The Use of Physiotherapy among Patients with Subacromial Impingement Syndrome: Impact of Sex, Socio-Demographic and Clinical Factors

David Høyrup Christiansen, Poul Frost, Lars Henrik Frich, Deborah Falla, Susanne Wulff Svendsen

Research output: Contribution to journalArticlepeer-review

6 Citations (Scopus)
253 Downloads (Pure)

Abstract

BACKGROUND: Physiotherapy with exercises is generally recommended in the treatment of patients with subacromial impingement syndrome (SIS).

OBJECTIVE: We aimed to investigate the use of physiotherapy in patients with SIS in Danish hospital settings as part of initial non-surgical treatment and after SIS-related surgery and to evaluate to which extent sex, socio-demographic and clinical factors predict the use of physiotherapy.

METHODS: Using national health registers, we identified 57,311 patients who had a first hospital contact with a diagnosis of ICD-10, groups M75.1-75.9, 1 July 2007 to 30 June 2011. Records of physiotherapy were extracted within 52 weeks after first contact (or until surgery), and for surgically treated patients within 26 weeks after surgery. Predictors of the use of physiotherapy after first contact and after surgery were analysed as time-to-event.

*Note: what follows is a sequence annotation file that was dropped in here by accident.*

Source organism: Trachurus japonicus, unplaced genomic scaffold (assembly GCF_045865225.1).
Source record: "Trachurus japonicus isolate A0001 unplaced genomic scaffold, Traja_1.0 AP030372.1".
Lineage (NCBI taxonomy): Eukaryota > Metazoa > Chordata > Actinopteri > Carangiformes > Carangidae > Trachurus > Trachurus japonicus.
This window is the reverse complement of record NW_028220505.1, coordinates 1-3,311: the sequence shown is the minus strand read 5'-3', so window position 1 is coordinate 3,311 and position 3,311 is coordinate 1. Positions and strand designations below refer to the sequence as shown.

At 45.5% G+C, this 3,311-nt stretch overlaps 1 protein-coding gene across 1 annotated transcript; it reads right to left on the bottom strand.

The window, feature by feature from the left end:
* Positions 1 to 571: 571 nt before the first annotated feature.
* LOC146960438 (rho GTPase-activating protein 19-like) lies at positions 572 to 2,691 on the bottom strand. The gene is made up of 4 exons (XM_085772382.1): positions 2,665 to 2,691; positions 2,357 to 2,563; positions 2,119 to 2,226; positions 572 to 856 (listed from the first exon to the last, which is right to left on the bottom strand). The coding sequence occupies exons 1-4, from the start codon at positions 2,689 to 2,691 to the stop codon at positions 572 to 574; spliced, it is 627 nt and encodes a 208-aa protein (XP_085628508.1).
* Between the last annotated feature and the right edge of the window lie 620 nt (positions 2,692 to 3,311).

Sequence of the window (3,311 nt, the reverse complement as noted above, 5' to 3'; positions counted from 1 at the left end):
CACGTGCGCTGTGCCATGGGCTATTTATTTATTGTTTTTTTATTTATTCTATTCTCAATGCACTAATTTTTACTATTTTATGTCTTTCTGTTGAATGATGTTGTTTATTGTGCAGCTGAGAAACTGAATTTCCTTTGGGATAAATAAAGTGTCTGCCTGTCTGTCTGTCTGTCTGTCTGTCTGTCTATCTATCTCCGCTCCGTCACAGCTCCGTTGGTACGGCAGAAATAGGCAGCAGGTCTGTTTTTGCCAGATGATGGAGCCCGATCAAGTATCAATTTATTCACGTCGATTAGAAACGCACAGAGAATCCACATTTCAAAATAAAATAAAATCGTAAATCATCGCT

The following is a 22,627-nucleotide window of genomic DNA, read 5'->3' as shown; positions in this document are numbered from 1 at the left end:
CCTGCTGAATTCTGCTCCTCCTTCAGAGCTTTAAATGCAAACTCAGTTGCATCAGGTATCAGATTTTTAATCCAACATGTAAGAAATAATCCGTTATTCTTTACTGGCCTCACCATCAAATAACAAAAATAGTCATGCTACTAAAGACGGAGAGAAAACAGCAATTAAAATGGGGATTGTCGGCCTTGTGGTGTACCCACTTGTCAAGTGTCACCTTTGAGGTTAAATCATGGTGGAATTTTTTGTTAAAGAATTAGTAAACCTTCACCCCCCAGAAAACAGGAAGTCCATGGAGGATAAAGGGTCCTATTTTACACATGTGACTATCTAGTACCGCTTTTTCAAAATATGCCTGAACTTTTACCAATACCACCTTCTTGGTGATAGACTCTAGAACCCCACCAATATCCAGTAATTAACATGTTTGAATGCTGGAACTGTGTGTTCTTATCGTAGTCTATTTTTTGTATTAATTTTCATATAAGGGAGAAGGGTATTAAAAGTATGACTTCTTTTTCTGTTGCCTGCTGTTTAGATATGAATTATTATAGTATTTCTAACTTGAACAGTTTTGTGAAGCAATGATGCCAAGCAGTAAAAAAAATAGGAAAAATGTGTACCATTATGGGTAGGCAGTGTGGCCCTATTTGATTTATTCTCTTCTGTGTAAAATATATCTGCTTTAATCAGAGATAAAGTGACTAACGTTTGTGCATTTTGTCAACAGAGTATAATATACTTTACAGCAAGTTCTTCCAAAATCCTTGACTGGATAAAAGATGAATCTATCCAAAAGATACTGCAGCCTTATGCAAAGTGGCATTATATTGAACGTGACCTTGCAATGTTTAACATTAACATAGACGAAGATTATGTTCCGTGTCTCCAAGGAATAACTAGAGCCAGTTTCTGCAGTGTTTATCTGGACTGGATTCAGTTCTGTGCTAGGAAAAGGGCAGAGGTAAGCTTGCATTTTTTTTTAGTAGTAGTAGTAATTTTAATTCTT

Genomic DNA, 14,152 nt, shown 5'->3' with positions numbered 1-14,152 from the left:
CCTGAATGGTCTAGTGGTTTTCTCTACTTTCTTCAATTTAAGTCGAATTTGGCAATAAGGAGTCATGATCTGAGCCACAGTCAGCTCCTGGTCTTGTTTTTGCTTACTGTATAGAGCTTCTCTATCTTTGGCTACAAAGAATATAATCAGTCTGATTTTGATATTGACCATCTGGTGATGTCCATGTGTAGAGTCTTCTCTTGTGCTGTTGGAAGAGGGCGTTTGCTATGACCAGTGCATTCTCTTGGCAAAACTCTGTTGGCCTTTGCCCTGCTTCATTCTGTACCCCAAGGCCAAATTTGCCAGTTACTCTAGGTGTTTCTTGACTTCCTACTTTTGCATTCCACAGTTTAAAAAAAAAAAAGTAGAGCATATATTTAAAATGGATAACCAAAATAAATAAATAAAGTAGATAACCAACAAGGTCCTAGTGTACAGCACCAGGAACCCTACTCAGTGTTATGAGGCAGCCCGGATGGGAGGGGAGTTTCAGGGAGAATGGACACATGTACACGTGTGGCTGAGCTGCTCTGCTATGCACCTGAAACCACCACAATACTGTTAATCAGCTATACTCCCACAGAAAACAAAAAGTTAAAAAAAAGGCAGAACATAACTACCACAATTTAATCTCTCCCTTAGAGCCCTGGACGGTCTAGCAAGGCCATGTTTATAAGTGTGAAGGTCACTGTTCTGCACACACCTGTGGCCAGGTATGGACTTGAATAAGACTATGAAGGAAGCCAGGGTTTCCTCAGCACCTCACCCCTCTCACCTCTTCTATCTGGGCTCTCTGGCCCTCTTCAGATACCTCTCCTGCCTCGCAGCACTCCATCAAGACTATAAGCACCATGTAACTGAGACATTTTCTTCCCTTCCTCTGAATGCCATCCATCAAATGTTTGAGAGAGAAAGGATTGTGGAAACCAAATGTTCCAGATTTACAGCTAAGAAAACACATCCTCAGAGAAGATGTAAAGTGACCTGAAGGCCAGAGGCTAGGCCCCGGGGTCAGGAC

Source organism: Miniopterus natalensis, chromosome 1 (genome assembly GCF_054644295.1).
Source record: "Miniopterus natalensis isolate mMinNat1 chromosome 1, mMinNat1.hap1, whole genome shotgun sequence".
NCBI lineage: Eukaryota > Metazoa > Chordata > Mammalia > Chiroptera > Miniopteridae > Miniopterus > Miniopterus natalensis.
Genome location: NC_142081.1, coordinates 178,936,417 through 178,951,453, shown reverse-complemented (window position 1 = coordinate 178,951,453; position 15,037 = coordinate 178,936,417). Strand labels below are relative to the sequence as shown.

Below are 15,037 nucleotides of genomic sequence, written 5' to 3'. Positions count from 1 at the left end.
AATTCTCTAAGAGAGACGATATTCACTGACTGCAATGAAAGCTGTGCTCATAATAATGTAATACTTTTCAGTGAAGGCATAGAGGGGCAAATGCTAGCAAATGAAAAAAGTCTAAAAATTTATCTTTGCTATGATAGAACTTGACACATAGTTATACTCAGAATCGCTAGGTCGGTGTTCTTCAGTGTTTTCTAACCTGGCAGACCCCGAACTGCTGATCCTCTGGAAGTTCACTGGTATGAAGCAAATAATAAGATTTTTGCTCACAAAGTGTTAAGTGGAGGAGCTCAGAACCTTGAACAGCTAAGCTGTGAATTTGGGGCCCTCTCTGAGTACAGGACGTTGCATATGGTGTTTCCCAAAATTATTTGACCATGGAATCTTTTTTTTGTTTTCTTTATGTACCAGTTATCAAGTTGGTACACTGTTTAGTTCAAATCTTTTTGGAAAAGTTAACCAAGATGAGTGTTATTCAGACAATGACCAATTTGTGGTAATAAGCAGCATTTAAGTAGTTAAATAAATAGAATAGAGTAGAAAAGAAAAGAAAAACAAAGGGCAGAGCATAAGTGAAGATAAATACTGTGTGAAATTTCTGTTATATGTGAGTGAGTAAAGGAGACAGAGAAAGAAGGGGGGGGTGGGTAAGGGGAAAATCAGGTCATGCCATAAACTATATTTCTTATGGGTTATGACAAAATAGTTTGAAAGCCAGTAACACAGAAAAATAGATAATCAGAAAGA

RESULTS: Within 52 weeks after first contact, 43% of the patients had physiotherapy and 30% underwent surgery. Within 26 weeks after surgery, 80% had a record of physiotherapy. After first contact and after surgery, exercise was part of physiotherapy in 65% and 84% of the patients, respectively. A public hospital contact, physiotherapy before hospital contact, administrative region, female sex, a diagnosis of other or unspecified disorders (M75.8-M75.9), and surgical procedure predicted higher use of physiotherapy. Low education level predicted slightly lower use of physiotherapy after first contact, but not after surgery.

CONCLUSION: In patients with SIS in Danish hospital settings, physiotherapy was more often used after surgery than as part of initial non-surgical treatment. The use of physiotherapy was less common among men than women, whereas unequal use of physiotherapy in relation to education level was not noticeable. The use of physiotherapy with exercises in initial non-surgical treatment was relatively limited.

Original languageEnglish
Article numbere0151077
JournalPLoS ONE
Volume11
Issue number3
DOIs
Publication statusPublished - 8 Mar 2016

Keywords

  • Adolescent
  • Adult
  • Aged
  • Cohort Studies
  • Denmark
  • Female
  • Humans
  • Male
  • Middle Aged
  • Odds Ratio
  • Physical Therapy Modalities
  • Registries
  • Sex Factors
  • Shoulder Impingement Syndrome
  • Socioeconomic Factors
  • Young Adult

Fingerprint

Dive into the research topics of 'The Use of Physiotherapy among Patients with Subacromial Impingement Syndrome: Impact of Sex, Socio-Demographic and Clinical Factors'. Together they form a unique fingerprint.

Cite this